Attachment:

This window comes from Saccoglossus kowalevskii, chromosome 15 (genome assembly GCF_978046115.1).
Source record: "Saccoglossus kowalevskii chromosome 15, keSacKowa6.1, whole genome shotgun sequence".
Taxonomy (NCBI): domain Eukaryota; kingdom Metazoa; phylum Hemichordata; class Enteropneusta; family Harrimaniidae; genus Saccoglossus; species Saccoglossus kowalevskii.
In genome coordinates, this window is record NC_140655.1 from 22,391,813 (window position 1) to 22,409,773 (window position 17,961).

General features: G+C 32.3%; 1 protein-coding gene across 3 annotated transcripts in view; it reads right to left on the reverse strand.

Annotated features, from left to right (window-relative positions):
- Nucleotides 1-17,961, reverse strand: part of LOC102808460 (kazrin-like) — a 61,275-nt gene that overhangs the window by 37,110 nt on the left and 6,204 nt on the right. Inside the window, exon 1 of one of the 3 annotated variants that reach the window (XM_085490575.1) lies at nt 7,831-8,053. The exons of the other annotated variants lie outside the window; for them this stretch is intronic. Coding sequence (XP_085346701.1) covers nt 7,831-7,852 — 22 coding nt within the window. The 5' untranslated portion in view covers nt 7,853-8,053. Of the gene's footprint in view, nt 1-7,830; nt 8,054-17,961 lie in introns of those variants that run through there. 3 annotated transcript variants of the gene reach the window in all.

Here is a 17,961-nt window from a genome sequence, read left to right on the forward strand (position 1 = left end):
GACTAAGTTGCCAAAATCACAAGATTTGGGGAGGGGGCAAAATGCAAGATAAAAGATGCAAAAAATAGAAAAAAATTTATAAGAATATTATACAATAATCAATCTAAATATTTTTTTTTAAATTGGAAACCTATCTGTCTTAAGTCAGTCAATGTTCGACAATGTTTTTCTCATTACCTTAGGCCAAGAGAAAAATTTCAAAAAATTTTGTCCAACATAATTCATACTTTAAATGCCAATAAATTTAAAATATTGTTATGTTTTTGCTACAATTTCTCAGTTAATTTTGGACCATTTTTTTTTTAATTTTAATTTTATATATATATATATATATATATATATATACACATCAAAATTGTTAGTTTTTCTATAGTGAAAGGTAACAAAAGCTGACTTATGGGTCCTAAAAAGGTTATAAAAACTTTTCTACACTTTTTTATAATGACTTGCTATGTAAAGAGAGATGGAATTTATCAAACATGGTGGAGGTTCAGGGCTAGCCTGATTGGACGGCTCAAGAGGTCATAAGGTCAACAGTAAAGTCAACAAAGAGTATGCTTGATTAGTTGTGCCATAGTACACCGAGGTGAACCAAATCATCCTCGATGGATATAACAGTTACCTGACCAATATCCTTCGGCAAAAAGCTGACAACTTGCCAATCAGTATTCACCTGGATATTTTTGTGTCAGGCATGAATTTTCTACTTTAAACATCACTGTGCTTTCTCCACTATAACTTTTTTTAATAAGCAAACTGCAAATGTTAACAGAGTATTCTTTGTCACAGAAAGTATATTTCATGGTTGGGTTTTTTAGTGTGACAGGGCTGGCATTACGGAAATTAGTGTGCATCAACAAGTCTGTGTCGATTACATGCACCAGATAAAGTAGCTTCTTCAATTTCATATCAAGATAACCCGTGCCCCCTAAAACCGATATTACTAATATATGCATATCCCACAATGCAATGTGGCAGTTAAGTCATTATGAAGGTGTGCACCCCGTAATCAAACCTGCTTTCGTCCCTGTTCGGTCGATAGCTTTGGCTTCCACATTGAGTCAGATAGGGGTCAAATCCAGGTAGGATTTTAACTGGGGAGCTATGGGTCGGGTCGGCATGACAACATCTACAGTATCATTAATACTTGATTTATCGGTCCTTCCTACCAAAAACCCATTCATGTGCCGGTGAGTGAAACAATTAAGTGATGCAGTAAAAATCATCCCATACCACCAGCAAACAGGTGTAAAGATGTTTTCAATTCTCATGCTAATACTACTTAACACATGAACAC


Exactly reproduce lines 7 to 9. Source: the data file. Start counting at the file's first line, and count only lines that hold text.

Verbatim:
- Nucleotides 1-17,961, reverse strand: part of LOC102808460 (kazrin-like) — a 61,275-nt gene that overhangs the window by 37,110 nt on the left and 6,204 nt on the right. Inside the window, exon 1 of one of the 3 annotated variants that reach the window (XM_085490575.1) lies at nt 7,831-8,053. The exons of the other annotated variants lie outside the window; for them this stretch is intronic. Coding sequence (XP_085346701.1) covers nt 7,831-7,852 — 22 coding nt within the window. The 5' untranslated portion in view covers nt 7,853-8,053. Of the gene's footprint in view, nt 1-7,830; nt 8,054-17,961 lie in introns of those variants that run through there. 3 annotated transcript variants of the gene reach the window in all.

Here is a 17,961-nt window from a genome sequence, read left to right on the forward strand (position 1 = left end):
GACTAAGTTGCCAAAATCACAAGATTTGGGGAGGGGGCAAAATGCAAGATAAAAGATGCAAAAAATAGAAAAAAATTTATAAGAATATTATACAATAATCAATCTAAATATTTTTTTTTAAATTGGAAACCTATCTGTCTTAAGTCAGTCAATGTTCGACAATGTTTTTCTCATTACCTTAGGCCAAGAGAAAAATTTCAAAAAATTTTGTCCAACATAATTCATACTTTAAATGCCAATAAATTTAAAATATTGTTATGTTTTTGCTACAATTTCTCAGTTAATTTTGGACCATTTTTTTTTTAATTTTAATTTTATATATATATATATATATATATATATATACACATCAAAATTGTTAGTTTTTCTATAGTGAAAGGTAACAAAAGCTGACTTATGGGTCCTAAAAAGGTTATAAAAACTTTTCTACACTTTTTTATAATGACTTGCTATGTAAAGAGAGATGGAATTTATCAAACATGGTGGAGGTTCAGGGCTAGCCTGATTGGACGGCTCAAGAGGTCATAAGGTCAACAGTAAAGTCAACAAAGAGTATGCTTGATTAGTTGTGCCATAGTACACCGAGGTGAACCAAATCATCCTCGATGGATATAACAGTTACCTGACCAATATCCTTCGGCAAAAAGCTGACAACTTGCCAATCAGTATTCACCTGGATATTTTTGTGTCAGGCATGAATTTTCTACTTTAAACATCACTGTGCTTTCTCCACTATAACTTTTTTTAATAAGCAAACTGCAAATGTTAACAGAGTATTCTTTGTCACAGAAAGTATATTTCATGGTTGGGTTTTTTAGTGTGACAGGGCTGGCATTACGGAAATTAGTGTGCATCAACAAGTCTGTGTCGATTACATGCACCAGATAAAGTAGCTTCTTCAATTTCATATCAAGATAACCCGTGCCCCCTAAAACCGATATTACTAATATATGCATATCCCACAATGCAATGTGGCAGTTAAGTCATTATGAAGGTGTGCACCCCGTAATCAAACCTGCTTTCGTCCCTGTTCGGTCGATAGCTTTGGCTTCCACATTGAGTCAGATAGGGGTCAAATCCAGGTAGGATTTTAACTGGGGAGCTATGGGTCGGGTCGGCATGACAACATCTACAGTATCATTAATACTTGATTTATCGGTCCTTCCTACCAAAAACCCATTCATGTGCCGGTGAGTGAAACAATTAAGTGATGCAGTAAAAATCATCCCATACCACCAGCAAACAGGTGTAAAGATGTTTTCAATTCTCATGCTAATACTACTTAACACATGAACAC